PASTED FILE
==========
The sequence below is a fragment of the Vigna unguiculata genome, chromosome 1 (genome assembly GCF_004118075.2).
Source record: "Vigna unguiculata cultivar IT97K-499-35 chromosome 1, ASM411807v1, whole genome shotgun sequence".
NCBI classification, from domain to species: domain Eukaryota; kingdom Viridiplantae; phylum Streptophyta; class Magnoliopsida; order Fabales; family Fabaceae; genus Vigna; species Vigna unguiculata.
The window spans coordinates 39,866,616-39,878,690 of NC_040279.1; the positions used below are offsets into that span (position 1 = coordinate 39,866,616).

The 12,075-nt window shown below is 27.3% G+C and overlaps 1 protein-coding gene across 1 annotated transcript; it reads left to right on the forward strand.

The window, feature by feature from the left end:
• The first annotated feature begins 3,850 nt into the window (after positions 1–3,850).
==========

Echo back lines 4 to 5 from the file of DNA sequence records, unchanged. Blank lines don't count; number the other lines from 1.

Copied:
The window spans coordinates 39,866,616-39,878,690 of NC_040279.1; the positions used below are offsets into that span (position 1 = coordinate 39,866,616).

The 12,075-nt window shown below is 27.3% G+C and overlaps 1 protein-coding gene across 1 annotated transcript; it reads left to right on the forward strand.